I Run To You

Album: Lady Antebellum (2008)
Charted: 27


  • This profession of love was written by Tom Douglas together with the three members of Lady A. Douglas' resumé includes credits for "Let It Go" by Tim McGraw and "How Cool is That" by Andy Griggs.
  • Co-Producer Paul Worley said on the album's liner notes: "The song is an expression against hate, prejudice, negativity, running the rat race, but ultimately the redemption of love! And it has an irresistible melody and a head-bobbing groove. What could be better?"
  • This was the first #1 on the Hot Country Songs Chart for the group, which was known at the time as Lady Antebellum. The track took 26 weeks to climb to the top, the longest ascent since James Otto's "Just Got Started Lovin' You" stepped up to the summit in its 29th week, on the May 17, 2008 list.
  • Tom Douglas told AOL's The Boot the story of the song: "We got together in the fall of 2007 at my house. We'd never met before, although I'd certainly heard their demos and knew they were real singers and songwriters. When you write with artists like that, they're looking for certain slots for certain songs. Dave and Charles are great writers and we just started kicking around the idea. I'm not sure who had the idea - it might have been me, because I had run in a race a few days before we got together. There was a guy running in front of me, and he had this thing on his T-shirt that said 'I run this town.' I put that idea in the back of my mind. I told them about the T-shirt because I thought it was an interesting concept - I run. So then we started talking about 'I run this' and 'I run that.'

    The thing that's interesting about Lady Antebellum, there are some words in the song like 'pessimist,' 'prejudice' and 'hate.' A lot of artists would be reluctant to use those words. Even though they roll off the tongue, they're kind of message-y. But Lady Antebellum was willing to embrace those concepts. That's probably what I loved most about the song - they're willing to say some things that are difficult to say. Most people will tell you to write for the quintessential guy on the bar stool, and not get above his head. I think that guy is a lot smarter than we give him credit for. This song has a pretty intelligent, mature lyric and I think the guy on the bar stool got it. Our experiences are pretty universal, and I think he wants to run from prejudice and pessimists just like I do. You don't have to have an MBA from Harvard to feel that kind of thing, it's all pretty universal.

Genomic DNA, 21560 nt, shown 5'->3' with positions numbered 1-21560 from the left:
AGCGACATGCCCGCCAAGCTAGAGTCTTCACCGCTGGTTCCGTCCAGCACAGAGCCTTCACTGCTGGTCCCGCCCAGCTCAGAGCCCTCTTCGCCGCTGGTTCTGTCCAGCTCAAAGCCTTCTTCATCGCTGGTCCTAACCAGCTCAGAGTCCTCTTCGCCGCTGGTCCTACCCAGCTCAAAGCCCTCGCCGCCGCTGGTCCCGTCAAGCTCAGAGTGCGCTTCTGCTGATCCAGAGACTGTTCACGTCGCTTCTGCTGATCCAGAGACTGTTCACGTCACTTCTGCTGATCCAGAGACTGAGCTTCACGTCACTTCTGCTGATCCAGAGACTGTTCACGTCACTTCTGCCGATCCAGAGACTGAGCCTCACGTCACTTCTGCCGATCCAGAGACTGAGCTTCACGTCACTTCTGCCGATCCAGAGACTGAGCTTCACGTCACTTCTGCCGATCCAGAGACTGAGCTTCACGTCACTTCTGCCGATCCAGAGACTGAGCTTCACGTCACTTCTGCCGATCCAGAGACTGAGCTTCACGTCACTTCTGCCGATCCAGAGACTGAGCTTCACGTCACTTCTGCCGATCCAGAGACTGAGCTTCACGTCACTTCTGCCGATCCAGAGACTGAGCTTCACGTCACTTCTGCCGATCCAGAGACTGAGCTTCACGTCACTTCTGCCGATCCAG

I heard the song soon after they recorded it. The reason I'm writing songs today is because of Paul Worley, who is their producer. He called me and had me come by the studio and he played a rough mix of it for me. I was knocked out because of the unusual approach of the introduction and the B-3 organ. The whole thing is a different sounding record to me, but that is the magic of Paul Worley. The song sounded nothing like the demo. It was a good song but Paul made it a great record. And the group's members are great singers, great writers and they look great. So as long as you've got that as a collaborator, that's the best of all worlds to have. It's always a thrill to be part of someone's early success like this, and being part of their first #1 has been a lot of fun."
  • This won the 2009 CMA Single of the Year Award. Lady Antebellum also snagged the Vocal Group of the Year award at the same ceremony, ending a six-year run by Rascal Flatts in that race.
  • While the trio had had two previous hits they really connected with their audience with this song. "Our fans grasped who we were with 'I Run to You,' "Hillary Scott told Billboard magazine. "The message and that song is so much about what we're about. It was like two puzzle pieces fitting together. Now you know us and we know you."
  • When asked if the lyric "When lies become the truth" was taken from a Bible passage, Douglas told Songfacts: "I don't think literally. But certainly the basis of that is [scriptural]. It almost sounds like a proverb or something from Ecclesiastes. When fools become wise and lies become truth and black becomes white, when the creation tries to become the creator."

    He continued: "It's like all those wonderful paradoxes in scripture. You've got to lose your life to save it, the last shall be first. I like things like that. You certainly see that all around. I see the hypocrisy in myself and in the culture, and it's just reflected. I'm really not making a value judgment, I'm trying not to preach, but I am commenting almost more like a journalist, I hope. Nobody likes to be preached to, and I don't, either. I try not to do it, but I probably do more than I am aware of."

Comments: 1

  • Beth from N/a, VaThis is such a great song. The lyrics are fantastic, especially the line, "I run from prejudice". That's not a concept that appears too often in a country song (or even in pop songs, for that matter). Mr. Douglas' comments on writing the song were interesting to read. I like his analytical mind.
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